By Lorna M. Hartman
Karen Maner, a senior in the Master of Fine Arts degree program, won first place in the creative nonfiction category in a national writing competition.
The Intro Journals Project contest is held annually by the Association of Writers and Writing Programs. It also awards prizes for poetry, fiction and other categories.
The Association of Writers and Writing Programs website said, “The Intro Journals Project is a literary competition for the discovery and publication of the best new works by students currently enrolled in AWP member programs.”
Maner’s nonfiction story, “Hugo,” focused on her late pet fish of the same name as a literary device to explore the sometimes fine line between kindness and cruelty.
“It’s also about whether or not we can ever really have a responsible relationship with animals where ownership is involved,” Maner said.
Maner’s winning story will be published in the Colorado Review, which is carried by university and public libraries in the U.S. It receives more than 9,000 manuscript submissions each academic year. Maner is in rare company at the Colorado Review, which has published work by writers such as Langston Hughes and e.e. cummings.
Maner’s thesis adviser, Assistant Professor Rachel Toor, said, “This is such big news for Karen and for us. She basically won the biggest national award for creative writing for graduate students.”
Maner said, “I heard about an incident in Gainesville, Ohio, with an animal hoarder who had exotic animals who let them go. They ran through the community and the police ended up killing most of them. It got me thinking about our relationships with our pets, because that’s what these animals were to these people.”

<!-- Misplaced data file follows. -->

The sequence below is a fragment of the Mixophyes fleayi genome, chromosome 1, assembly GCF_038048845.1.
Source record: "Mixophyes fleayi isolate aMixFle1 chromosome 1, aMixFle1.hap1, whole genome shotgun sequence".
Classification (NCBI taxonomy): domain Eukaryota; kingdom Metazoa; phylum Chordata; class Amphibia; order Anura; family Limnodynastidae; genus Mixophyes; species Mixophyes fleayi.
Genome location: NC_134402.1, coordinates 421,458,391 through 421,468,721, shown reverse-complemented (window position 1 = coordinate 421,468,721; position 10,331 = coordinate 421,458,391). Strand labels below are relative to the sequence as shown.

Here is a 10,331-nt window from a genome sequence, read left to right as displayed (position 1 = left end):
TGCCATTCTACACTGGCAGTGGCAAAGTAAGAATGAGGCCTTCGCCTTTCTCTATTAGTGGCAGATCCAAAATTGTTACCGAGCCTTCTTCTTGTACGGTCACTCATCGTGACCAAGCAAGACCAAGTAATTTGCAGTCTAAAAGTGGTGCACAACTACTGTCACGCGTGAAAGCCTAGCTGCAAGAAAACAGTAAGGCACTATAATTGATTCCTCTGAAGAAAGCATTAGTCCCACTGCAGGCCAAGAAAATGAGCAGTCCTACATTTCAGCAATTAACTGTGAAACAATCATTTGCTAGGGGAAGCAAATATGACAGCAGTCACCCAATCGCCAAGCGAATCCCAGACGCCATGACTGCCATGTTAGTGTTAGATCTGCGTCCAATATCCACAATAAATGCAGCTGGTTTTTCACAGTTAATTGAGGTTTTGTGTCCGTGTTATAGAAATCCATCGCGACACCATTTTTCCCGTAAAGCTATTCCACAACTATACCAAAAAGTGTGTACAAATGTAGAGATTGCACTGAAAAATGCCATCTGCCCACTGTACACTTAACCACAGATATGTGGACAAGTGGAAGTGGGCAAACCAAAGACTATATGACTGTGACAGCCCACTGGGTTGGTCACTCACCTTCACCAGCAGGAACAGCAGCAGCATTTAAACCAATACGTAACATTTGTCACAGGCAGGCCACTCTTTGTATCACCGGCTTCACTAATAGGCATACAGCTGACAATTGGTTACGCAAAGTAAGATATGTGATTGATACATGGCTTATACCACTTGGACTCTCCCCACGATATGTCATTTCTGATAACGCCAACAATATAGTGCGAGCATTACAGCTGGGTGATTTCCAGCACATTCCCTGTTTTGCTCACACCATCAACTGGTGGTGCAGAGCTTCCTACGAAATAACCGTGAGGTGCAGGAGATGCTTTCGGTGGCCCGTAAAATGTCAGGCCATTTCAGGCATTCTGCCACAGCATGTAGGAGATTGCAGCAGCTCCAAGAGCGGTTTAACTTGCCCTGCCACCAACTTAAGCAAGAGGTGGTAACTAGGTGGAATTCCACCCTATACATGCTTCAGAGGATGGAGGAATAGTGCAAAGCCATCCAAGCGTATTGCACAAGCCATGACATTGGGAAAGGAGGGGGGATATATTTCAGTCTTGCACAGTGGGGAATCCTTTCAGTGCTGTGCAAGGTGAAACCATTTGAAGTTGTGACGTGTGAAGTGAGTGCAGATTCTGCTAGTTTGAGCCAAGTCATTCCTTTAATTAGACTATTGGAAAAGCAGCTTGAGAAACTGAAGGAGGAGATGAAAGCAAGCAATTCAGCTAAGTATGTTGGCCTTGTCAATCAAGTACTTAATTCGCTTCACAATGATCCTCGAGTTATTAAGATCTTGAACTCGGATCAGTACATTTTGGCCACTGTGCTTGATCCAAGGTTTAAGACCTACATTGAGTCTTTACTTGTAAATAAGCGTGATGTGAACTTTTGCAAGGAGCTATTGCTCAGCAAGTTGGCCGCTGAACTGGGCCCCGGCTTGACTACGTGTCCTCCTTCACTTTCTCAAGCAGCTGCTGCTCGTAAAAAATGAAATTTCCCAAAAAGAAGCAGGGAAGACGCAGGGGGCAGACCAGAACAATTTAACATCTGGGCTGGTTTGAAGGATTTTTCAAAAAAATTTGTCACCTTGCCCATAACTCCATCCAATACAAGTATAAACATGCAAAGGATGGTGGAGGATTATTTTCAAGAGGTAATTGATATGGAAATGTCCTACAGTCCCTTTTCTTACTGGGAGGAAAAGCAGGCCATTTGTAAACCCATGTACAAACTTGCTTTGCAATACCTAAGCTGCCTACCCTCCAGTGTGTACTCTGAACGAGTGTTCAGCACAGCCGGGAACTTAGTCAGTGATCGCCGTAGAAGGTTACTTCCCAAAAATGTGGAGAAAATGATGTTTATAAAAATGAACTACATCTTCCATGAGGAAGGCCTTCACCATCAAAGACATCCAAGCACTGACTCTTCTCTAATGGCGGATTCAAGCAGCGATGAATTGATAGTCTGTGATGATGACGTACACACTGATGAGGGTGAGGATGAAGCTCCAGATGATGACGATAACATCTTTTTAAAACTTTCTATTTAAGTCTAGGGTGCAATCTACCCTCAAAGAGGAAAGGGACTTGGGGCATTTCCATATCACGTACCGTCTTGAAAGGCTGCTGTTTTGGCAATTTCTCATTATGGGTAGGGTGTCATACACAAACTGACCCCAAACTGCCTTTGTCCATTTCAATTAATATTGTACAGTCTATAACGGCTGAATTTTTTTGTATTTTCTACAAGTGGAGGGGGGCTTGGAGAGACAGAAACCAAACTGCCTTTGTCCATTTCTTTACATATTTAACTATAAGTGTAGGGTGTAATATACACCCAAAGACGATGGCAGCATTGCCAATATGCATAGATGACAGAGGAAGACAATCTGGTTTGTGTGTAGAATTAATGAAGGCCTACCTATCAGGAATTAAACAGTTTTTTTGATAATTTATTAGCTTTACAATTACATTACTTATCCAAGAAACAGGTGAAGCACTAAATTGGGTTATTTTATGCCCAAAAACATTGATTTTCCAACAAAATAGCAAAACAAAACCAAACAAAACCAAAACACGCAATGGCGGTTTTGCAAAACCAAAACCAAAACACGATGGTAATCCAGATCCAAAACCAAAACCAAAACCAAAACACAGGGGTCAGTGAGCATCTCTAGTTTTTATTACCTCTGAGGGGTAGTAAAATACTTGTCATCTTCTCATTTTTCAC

The piece evolved over time, according to Maner. The end piece was not so much about what happened in Gainesville as it was about a couple of years Maner spent working at a pet store and how her feelings about owning a pet changed over the course of that time.
“The piece is supposed to be — parts of it are supposed to be funny, too. It sounds like a downer, but it’s not. I try not to be too serious or depressing,” Maner said.
Maner’s first draft was written during her first quarter at Eastern in a workshop taught by Associate English Professor Natalie Kusz. Maner rewrote it that summer and then brought the new version to another workshop with Kusz.
“I also worked on it with my thesis adviser, Rachel Toor,” said Maner. “We had private meetings and talked about some possible directions I could take it in.”
Maner is currently working on this piece as part of her master’s thesis. “Rachel [Toor] wants me to submit it the first week of May,” she said.
Toor said that Maner is one of the most professional, strong-minded and interesting thinkers the English department has seen.
“She does stuff that’s unexpected and extraordinary and also technically beautiful,” Toor said. “She writes about weird, quirky things. It’s never just provocative; it’s always getting at some bigger issue. She uses something little to talk about something big.”
After graduating in June, Maner wants to continue traveling internationally as she has done in the past and to integrate her writing talent with social causes she is passionate about.
“I’m really interested in writing social action pieces to raise consciousness, to write about things that people don’t always think about,” said Maner. “I think this time, instead of going overseas to teach, I’d get involved some sort of nonprofit humanitarian organization.”
Toor said that Maner’s win put Eastern’s MFA program on the national scene. “Many of our graduate students become successful writers,” Toor said. “She’s one of the people I’m really expecting to see a book from in the next few years.”
But until then, Maner will continue to hone her story and her craft at Riverpoint, beating the stress by playing Tomb Raider and eating chicken pho from Vien Dong downtown. “Right now, I’m pretty locked into thesis,” she said.